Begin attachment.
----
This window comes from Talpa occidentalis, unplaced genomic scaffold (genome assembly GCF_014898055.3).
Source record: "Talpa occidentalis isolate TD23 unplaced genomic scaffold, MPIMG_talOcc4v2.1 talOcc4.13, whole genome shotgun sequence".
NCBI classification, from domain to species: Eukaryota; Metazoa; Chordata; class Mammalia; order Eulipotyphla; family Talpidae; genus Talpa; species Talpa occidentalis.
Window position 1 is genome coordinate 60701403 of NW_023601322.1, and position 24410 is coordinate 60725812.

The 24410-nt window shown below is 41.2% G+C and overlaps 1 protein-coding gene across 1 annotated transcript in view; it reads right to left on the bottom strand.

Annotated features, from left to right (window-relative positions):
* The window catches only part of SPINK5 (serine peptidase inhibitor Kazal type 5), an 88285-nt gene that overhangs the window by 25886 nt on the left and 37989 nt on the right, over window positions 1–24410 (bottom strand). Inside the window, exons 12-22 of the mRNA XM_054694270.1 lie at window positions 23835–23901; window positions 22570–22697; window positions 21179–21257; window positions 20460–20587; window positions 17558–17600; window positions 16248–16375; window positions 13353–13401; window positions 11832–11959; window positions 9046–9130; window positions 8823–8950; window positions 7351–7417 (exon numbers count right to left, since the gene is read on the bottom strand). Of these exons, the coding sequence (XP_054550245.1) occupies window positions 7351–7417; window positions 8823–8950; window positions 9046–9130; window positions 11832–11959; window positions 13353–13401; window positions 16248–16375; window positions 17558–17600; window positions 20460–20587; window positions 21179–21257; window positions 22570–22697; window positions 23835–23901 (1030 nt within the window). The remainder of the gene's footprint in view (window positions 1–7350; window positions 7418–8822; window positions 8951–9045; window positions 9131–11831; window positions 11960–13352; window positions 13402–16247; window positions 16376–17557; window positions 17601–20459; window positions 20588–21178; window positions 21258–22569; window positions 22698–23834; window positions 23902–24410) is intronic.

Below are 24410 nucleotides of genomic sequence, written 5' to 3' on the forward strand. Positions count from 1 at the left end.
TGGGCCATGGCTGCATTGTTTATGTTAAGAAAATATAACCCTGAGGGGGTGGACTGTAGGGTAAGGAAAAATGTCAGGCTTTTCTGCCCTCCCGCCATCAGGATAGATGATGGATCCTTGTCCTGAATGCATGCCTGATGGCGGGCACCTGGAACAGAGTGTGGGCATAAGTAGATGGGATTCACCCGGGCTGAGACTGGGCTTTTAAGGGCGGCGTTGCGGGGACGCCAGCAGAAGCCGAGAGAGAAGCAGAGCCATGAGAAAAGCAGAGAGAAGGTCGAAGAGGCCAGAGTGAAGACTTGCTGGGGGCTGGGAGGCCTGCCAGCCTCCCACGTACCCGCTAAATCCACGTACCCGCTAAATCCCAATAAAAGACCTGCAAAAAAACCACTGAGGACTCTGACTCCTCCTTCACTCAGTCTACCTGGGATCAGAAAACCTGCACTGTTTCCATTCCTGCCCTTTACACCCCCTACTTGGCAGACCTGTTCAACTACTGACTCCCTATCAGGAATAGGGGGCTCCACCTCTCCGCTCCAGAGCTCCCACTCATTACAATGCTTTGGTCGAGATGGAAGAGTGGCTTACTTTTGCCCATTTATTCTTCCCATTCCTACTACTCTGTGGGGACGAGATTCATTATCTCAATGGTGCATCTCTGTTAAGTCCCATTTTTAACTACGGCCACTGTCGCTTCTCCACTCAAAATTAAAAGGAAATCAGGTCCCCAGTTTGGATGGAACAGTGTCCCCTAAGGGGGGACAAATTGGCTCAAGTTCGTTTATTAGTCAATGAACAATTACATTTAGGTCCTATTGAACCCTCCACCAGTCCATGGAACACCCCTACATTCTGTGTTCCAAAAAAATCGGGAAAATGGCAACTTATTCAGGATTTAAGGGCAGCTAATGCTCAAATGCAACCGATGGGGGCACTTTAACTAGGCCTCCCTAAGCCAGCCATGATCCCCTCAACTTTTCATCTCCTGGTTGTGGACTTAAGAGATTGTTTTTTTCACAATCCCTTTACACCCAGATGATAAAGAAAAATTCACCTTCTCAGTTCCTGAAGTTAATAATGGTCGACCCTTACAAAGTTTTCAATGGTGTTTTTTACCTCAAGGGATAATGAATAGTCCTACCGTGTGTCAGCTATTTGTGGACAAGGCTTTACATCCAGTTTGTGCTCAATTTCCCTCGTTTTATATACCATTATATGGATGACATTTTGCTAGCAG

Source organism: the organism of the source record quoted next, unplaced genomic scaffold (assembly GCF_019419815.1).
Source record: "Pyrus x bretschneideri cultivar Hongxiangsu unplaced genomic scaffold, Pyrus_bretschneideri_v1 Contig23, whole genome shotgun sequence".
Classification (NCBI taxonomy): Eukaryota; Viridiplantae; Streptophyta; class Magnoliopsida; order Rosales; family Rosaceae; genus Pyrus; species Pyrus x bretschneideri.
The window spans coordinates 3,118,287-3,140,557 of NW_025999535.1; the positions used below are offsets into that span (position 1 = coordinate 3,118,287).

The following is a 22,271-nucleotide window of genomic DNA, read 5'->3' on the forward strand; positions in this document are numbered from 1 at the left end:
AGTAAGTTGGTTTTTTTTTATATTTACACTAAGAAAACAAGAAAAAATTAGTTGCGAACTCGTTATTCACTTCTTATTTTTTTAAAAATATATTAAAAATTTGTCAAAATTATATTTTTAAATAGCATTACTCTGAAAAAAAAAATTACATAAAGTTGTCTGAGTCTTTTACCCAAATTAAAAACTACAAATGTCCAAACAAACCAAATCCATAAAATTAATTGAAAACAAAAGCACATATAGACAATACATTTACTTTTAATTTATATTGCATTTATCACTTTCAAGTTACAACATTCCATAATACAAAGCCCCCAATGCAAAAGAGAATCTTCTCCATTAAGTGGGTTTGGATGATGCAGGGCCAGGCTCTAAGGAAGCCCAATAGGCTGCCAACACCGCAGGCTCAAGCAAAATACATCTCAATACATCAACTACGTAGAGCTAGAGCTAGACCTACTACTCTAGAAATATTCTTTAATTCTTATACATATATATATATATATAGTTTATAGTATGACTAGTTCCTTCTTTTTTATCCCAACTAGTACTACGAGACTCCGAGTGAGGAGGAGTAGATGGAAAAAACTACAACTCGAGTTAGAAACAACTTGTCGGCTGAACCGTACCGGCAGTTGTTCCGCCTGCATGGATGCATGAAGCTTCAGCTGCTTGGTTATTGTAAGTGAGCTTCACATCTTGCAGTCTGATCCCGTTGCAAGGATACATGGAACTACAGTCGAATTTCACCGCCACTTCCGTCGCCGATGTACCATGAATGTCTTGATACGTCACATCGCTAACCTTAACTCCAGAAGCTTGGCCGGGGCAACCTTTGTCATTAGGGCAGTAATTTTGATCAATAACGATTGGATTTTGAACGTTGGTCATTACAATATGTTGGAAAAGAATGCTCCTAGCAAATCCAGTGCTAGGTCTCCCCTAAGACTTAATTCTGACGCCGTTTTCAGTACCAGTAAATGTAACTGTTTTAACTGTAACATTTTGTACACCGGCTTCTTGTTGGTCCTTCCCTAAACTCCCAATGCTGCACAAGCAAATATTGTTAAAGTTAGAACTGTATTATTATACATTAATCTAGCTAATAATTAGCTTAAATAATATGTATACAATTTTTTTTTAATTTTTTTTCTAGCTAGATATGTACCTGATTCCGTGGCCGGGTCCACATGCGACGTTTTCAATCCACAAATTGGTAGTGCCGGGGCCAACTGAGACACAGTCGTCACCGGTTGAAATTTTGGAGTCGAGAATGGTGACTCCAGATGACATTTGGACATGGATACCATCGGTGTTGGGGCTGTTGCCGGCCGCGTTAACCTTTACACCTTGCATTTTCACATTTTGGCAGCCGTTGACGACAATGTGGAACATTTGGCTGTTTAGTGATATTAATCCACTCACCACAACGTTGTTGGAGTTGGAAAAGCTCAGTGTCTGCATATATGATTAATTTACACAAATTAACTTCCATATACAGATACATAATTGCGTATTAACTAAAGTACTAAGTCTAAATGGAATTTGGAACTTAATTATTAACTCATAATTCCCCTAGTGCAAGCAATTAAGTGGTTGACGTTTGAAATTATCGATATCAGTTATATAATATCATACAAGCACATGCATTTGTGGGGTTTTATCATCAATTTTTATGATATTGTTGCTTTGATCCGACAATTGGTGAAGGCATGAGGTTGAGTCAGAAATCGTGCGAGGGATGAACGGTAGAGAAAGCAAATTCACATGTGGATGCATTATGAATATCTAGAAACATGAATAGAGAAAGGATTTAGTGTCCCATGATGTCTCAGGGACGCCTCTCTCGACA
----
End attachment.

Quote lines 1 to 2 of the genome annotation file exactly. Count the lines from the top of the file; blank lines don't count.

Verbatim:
This window comes from Talpa occidentalis, unplaced genomic scaffold (genome assembly GCF_014898055.3).
Source record: "Talpa occidentalis isolate TD23 unplaced genomic scaffold, MPIMG_talOcc4v2.1 talOcc4.13, whole genome shotgun sequence".